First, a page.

From a spiritual standpoint, would the expression “like sheep without a shepherd” be an apt description of many people in America today? Absolutely! Over the last 20 years, American church membership and attendance has declined by 20% or more. And today we see the highest-ever amount of fear and anger and being “lost” than we have ever seen before in America’s history.

Directionless, helpless, vulnerable to the attacks of Satan, many people today are in the very same condition as the people observed by Jesus in our text from Matthew 9. “Like sheep without a shepherd” is an accurate description of the spiritual lives of many 21st centu­ry Americans, especially young Americans. They are more than just a little vulnerable. They are running on fear and anger and selfishness. They are directionless…like sheep without a shepherd.

Fortunately for all of us, Jesus did a lot more than just feel compassion for those in our text and for all people. Jesus went far beyond what any earthly shepherd would be expected to do for the sheep: Jesus laid down His life for us as His sheep. As the Good Shepherd, He sacrificed His own life in order to defeat the predators of sin, death and the devil. Thanks to this perfect sacrifice for the sin of the world and thanks to God’s working in our lives, we have a Good Shepherd who provides direction; leads us to green pastures, still waters, and will lead us down the path of life for eternity.

But, as He told His disciples, “The harvest is plentiful, but the laborers are few; therefore pray earnestly to the Lord of the harvest to send out laborers into his harvest.” In short, there are so many people, so many souls at stake, and the labor­ers, those to proclaim the Word of God, are so relatively few.

Today, indeed, the harvest is plentiful. In 2020, around 2.3 billion people are Christian. That’s good. But, that’s only 29% of the world’s population. Correct me if I’m wrong, but that means 71% of the world is NOT Christian. That’s an abundant harvest field! And this abundant harvest field is not just across the ocean. It is also across the yard or across the street. The harvest is plentiful, and the laborers are few when compared with the enormity of the task at hand.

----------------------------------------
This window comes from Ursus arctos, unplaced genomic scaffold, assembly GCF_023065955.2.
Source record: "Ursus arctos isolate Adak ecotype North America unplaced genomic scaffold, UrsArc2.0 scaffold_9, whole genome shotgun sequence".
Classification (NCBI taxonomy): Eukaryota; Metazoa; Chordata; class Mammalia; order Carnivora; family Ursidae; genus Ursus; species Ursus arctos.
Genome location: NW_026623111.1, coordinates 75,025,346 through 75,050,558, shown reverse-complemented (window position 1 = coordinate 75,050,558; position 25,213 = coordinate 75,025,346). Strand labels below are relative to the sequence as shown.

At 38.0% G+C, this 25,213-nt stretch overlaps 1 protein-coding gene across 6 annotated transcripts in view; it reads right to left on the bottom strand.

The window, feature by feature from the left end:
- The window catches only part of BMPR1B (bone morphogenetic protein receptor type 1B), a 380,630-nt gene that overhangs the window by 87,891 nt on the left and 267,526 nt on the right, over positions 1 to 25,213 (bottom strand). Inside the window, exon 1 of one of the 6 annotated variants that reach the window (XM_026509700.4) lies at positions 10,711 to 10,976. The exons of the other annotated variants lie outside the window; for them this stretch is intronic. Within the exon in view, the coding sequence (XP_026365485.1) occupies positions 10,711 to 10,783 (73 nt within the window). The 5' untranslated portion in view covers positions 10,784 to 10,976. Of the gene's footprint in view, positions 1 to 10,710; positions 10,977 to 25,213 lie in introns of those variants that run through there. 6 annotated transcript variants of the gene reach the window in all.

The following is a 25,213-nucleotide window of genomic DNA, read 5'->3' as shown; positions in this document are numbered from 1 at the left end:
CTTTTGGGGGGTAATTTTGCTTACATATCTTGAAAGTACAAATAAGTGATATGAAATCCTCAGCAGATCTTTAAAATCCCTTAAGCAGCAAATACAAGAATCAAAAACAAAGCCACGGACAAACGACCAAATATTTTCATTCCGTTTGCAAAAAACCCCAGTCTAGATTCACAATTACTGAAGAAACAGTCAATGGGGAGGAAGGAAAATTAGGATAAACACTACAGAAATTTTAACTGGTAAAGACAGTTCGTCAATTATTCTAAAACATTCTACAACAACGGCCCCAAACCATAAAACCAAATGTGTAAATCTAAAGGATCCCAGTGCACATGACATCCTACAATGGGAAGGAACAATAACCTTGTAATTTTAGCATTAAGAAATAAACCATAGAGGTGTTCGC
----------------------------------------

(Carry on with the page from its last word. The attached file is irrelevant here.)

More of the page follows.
So what can be done? Exactly what Christ asks in today’s text. Pray that the Lord of the harvest would continue to raise up workers for His harvest field. Second, thank the Lord of the harvest for the way He answers the prayers of His people to raise up workers for His harvest field. God is responding in a wonderful way to these prayers. This spring, 188 calls and assignments were filled from both seminaries. God is answering the prayers of His people to provide men for the Holy Ministry, and we can give thanks to the Lord of the harvest for His gifts to us . Finally, encourage those who might be considering such service, whether it is as a pastor, a teacher, a director of Christian education or any other church-related vocation.

Pray for workers to go out and work in our Lord’s harvest field. Give thanks as God answers the prayers of His people and raises up workers. Encourage those who are express­ing a desire to do so. Had these things not occurred, I would not be your shepherd, a pastor for the last 17 years and your pastor for the last almost 6 years. I guess God does answer prayers both for the sheep…and for the shepherd. Be strong and stay safe, my friends.